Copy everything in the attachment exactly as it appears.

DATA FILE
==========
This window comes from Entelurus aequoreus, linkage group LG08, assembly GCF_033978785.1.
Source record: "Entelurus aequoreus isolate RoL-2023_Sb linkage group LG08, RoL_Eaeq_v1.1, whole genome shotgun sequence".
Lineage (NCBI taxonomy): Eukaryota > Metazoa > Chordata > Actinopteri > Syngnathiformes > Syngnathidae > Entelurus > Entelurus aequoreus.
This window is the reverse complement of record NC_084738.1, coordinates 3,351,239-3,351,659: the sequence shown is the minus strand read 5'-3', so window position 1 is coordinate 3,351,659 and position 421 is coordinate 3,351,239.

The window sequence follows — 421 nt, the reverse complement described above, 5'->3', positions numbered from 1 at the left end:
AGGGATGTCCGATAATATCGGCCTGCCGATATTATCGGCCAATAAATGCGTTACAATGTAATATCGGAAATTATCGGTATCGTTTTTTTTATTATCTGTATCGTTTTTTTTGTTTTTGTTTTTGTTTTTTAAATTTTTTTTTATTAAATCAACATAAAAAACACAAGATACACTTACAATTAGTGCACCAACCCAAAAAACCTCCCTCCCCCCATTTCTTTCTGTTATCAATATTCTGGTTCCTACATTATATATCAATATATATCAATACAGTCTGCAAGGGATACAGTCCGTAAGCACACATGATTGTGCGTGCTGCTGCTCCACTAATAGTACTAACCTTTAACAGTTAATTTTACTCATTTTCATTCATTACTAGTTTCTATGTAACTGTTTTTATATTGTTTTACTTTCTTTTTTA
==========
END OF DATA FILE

This window comes from Entelurus aequoreus, linkage group LG08, assembly GCF_033978785.1.
Source record: "Entelurus aequoreus isolate RoL-2023_Sb linkage group LG08, RoL_Eaeq_v1.1, whole genome shotgun sequence".
Lineage (NCBI taxonomy): Eukaryota > Metazoa > Chordata > Actinopteri > Syngnathiformes > Syngnathidae > Entelurus > Entelurus aequoreus.
This window is the reverse complement of record NC_084738.1, coordinates 3,351,239-3,351,659: the sequence shown is the minus strand read 5'-3', so window position 1 is coordinate 3,351,659 and position 421 is coordinate 3,351,239.

The window sequence follows — 421 nt, the reverse complement described above, 5'->3', positions numbered from 1 at the left end:
AGGGATGTCCGATAATATCGGCCTGCCGATATTATCGGCCAATAAATGCGTTACAATGTAATATCGGAAATTATCGGTATCGTTTTTTTTATTATCTGTATCGTTTTTTTTGTTTTTGTTTTTGTTTTTTAAATTTTTTTTTATTAAATCAACATAAAAAACACAAGATACACTTACAATTAGTGCACCAACCCAAAAAACCTCCCTCCCCCCATTTCTTTCTGTTATCAATATTCTGGTTCCTACATTATATATCAATATATATCAATACAGTCTGCAAGGGATACAGTCCGTAAGCACACATGATTGTGCGTGCTGCTGCTCCACTAATAGTACTAACCTTTAACAGTTAATTTTACTCATTTTCATTCATTACTAGTTTCTATGTAACTGTTTTTATATTGTTTTACTTTCTTTTTTA